Do You Have an Honest Perspective of Your Employer Brand?

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The employer brand is one of the most valuable assets a company has when it comes to recruiting and retaining talented, effective marketers (or anyone else, really). But in order to leverage yours effectively, you have to be able to honestly evaluate its strengths and capabilities.

That’s easier said than done. Many employers look at their own workplace with rose-tinted glasses. Even those that are willing to ruthlessly scrutinize their consumer brand and aggressively try to improve it are often reluctant to admit that their company is anything less than an ideal place to work.

A strong employment brand makes you a magnet to the most talented marketers and reduces employee turnover. This reduces related HR, marketing recruiting and hiring costs and can positively affect your consumer brand and bottom line. In order to leverage and improve it for maximum affect, learn how to objectively consider your perception among the talent pool (and when to bring in a little help from marketing recruitment agencies).

Are You Offering What Top Talent Really Wants?

Today it’s trendy to enhance employee experiences with an assortment of events and activities. From pool tables and free snacks in the break room to corporate parties to whacky office aesthetics, companies are trying all kinds of tricks to make employment more attractive and improve worker morale.

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There’s nothing wrong with that.  These can be great ways to liven up the workplace, improve internal relationships and differentiate yourself from competitors.

But top marketing talent isn’t easily dazzled by fun, flashy gimmicks. What do they really want?

  • Opportunity to grow personally and professionally
  • Interesting challenges and compelling work
  • Recognition and reward for consistent success
  • To be treated fairly and like a valued team member
  • Competitive pay and benefits

If you can’t provide that, no amount of arcade games or giant lobby slides are going to help you accumulate and retain the talent you need.

How Do Your Current Employees Represent You?

Your current employees all serve as brand ambassadors, good or bad, for your company. For instance:

  • Individuals that serve as renowned thought leaders in your industry strengthen your brand as an innovator and authority.
  • Public-facing employees that are happy, competent, and polite strengthen your brand as a worker advocate who thoroughly trains and cares for its staff.
  • Workers can share positive experiences and thoughts about your company through word of mouth, on social media and via employer review sites, improving your employer reputation.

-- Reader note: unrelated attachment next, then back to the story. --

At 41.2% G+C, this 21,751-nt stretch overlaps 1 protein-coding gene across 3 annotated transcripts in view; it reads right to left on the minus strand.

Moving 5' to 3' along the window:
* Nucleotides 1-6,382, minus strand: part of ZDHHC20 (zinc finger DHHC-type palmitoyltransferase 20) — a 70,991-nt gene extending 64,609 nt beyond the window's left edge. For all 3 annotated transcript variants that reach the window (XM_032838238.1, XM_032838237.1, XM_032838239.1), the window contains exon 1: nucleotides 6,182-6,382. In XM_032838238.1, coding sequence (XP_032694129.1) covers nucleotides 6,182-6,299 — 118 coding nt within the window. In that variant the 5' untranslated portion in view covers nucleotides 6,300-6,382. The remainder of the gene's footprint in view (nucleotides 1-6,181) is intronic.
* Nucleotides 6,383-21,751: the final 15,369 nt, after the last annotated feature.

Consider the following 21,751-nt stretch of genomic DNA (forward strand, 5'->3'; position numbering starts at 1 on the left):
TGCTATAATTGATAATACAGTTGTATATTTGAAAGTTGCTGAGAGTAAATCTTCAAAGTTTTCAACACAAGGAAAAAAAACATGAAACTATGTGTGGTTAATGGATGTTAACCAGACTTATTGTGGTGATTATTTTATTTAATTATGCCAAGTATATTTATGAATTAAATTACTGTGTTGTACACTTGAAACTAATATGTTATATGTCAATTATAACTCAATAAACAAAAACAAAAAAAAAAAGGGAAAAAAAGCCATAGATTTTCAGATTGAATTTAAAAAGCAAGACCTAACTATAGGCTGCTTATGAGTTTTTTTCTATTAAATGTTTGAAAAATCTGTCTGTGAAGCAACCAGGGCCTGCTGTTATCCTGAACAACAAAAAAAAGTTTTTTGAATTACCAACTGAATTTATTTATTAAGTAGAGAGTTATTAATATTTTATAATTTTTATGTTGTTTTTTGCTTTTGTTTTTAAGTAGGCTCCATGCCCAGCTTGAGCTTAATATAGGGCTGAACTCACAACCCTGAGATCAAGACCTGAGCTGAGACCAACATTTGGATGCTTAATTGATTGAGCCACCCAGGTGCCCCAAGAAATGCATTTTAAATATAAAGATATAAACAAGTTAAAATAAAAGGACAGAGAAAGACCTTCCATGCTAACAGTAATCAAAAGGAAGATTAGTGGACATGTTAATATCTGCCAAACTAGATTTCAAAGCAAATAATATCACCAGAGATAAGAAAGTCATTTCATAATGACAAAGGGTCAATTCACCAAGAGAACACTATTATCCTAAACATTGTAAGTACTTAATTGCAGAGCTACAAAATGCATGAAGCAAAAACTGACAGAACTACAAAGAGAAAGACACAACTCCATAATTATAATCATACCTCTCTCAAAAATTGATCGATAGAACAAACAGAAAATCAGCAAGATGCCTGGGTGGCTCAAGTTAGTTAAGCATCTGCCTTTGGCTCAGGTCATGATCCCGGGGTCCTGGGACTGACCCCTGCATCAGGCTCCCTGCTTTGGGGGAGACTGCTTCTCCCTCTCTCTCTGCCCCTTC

Of course, this is all a two way street. If you’re infamous for poor work-life balance, unpleasant staff and negative employee reviews, expect that to become a large part of your identity. People like to complain much more than they like to praise. Who you hire and how you treat them reflects back on your employer brand.

Does Your Location Affect Your Brand?

What sounds more romantic?

  • A breezy sun-soaked coastal town; or a flat city surrounded by an endless sea of cornfields?
  • Walking down the streets of a bustling, vibrant metropolis; or a frozen tundra?
  • Biking to work in a trendy cultural district, or sitting in traffic for hours each way to and from a suburban office park?

The truth is; your location—both relative to the country and the rest of your city—affects how others consider you as a potential employer.

You don’t have to be headquartered in the trendiest, hippest or most enticing place in order to attract great marketers (but if you are, be sure to take advantage of it). However, you must understand and anticipate how others view your location and be proactive with a strategy to work with or around it.

How is Your Job Candidate Experience?

The candidate experience is often the first interaction you’ll have with top talent; you need to make it count. A lot of factors affect how stressful or pleasant the process is and could influence a good candidate to drop out or endure through it:

  • Comprehensiveness of job description
  • Application length and ease of completion
  • Quantity and relevance of questions
  • Responsiveness of HR contacts and hiring managers to questions, confirmations, and follow-ups
  • The overall length the entire hiring process takes
  • Commitment to keeping scheduled interviews, meetings and deadlines
  • Interaction with and support from experienced marketing recruitment agencies

If your candidate experience is too time-consuming or tedious don’t expect the best talent to stick around.  Evaluate it from the perspective of a prospective employee, from initial application to the first day on the job.

Get an Outsider’s Perspective

It is difficult for you to accurately judge your employer brand on your own. Personal bias and a lack of context about your competitors inhibit objective assessments. You need the most honest measurements possible, so consider getting an outsider’s point of view.

Trusted professionals in your network provide one valuable source of input. Dedicated employer brand consultants and improvement agencies offer another—at a price.

Top marketing recruitment agencies another great source of employer brand perspective. They see clients of all sorts in every industry and can give you a contextual idea of where you stand. Experienced marketing recruiters know what attracts top marketers and how you can improve your image. And they usually provide that insight (and more helpful advice) complimentary as partof their recruitment and staffing services.

Once you’ve evaluated your employer brand, you can start improving it. Come back soon for another post on how to get started on that.

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